7 Medical Uses for Paracord


(Dr. Alton says:  From time to time, we publish articles from promising writers in the field of medical preparedness. Today we have an article by Billy Douglas on the medical versatility of paracord as part of your supplies. Billy is an Outdoor and Survival enthusiast from Georgia, who loves camping, range shooting, hiking, and his Ford F-150.  Catch up with Billy on the PrepperZine Facebook page.

paracord bracelet





In a survival situation, medical conditions such as cuts and scrapes, broken limbs, and other more serious issues are magnified 10x.



As a prepper you know that you will have to make do with what you have on your person and in your immediate surroundings. One item that I highly recommended is paracord, however not for a fancy survival bracelet.



In this article we will be taking a look at 7 medical uses for paracord. First, let’s look at the basics of paracord.



What is Paracord?



It is a mashup name for “parachute cord” and is used by the military for parachutes. Paracord is better than rope since it is lighter, stronger, and doesn’t stretch like rope.



The survival and preparedness community has been a champion of paracord in the last several years. Paracord is mainstream now, and people are using it for countless projects.



Use high quality 550 cord with 5 or 7 inner strands. It is called 550 since it can support 550 LBS of weight. Now, on to the projects…

1) Dental Floss



Whilst not strictly a medical reason, having unclean teeth or even getting food stuck in your teeth can quickly become a problem. At first it’s just irritating, however gum disease and gum inflammation can be a real problem.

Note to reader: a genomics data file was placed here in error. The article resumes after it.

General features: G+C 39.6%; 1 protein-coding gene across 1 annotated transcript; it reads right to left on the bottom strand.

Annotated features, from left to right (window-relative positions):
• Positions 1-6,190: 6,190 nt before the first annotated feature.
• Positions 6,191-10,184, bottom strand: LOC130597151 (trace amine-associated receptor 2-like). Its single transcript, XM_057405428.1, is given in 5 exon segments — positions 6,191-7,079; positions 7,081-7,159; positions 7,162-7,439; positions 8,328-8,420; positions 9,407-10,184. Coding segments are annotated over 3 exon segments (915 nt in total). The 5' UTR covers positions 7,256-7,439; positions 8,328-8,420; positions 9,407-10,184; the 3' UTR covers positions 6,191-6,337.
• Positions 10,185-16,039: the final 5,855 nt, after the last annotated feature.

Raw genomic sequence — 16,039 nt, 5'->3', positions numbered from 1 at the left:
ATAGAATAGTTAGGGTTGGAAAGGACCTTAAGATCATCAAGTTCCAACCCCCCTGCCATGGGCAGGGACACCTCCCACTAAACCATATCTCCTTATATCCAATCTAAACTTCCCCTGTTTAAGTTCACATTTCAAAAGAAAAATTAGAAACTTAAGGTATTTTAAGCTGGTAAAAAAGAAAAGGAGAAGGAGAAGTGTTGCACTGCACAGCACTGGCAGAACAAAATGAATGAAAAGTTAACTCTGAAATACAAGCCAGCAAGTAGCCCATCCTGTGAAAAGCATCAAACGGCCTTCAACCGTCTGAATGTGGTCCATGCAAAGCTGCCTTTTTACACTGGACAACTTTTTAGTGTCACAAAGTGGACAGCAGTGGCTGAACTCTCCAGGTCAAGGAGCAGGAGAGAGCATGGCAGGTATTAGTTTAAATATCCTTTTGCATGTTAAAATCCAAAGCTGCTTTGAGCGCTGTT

We can solve this by ‘gutting’ a small length of paracord, and by gutting I mean removing the 5 to 7 inner strands that make up the inside of the material.



Next, take a single thread and twist it between your thumb and forefinger until you can see the 2 thinner strands start to separate.



Now you have paired down the cord to its thinnest component. This is thin enough to be used as dental floss to remove debris from the teeth and keep the mouth and gums health and disease free.

2) Remove A Stuck Ring



Now that we can make dental floss, we can also use this thin inner strand for another common problem, a stuck ring on a swollen finger.



If you injury or cut your finger, it can swell and become infected causing a ring on the finger to tighten against the skin and it can be painful.



In the video below you can see exactly how to use this ‘magic trick’ to remove the ring with nothing more than dental floss, or in our case “paracord improvised dental floss”!


3) Stretcher



A simple walk in the woods can throw you into a survival situation – a misplaced foot, snake bite, or a falling branch. All have their own dangers and are likely to leave the sufferer unable to walk.



You can use paracord, along with 2 long and 2 short branches to make an improvised stretcher.



Simply lay out the long branches parallel about 3 feet apart, they should be about 6 feet long. Next place the shorter, 4 feet long branches across the longer pieces to create a rectangle shape, with excess wood poking out either side from the shorter pieces of wood.



Now use your paracord to latch the poles together and then begin to weave a ‘net’ between the two longer pieces of wood. As paracord has a high breaking strength of 550lbs, this should be good for any injured person.



If there is only the two of you, you can also rig up a ‘net’ style chair that can help to carry someone on your back and stop them from falling off and injuring themselves even more.



Just think of a very large sling that sits under the rear of the injured person.

4) Identification Bracelet



These bracelets are not your ‘run-of-the-mill’ survival bracelets. No, they serve a much higher purpose.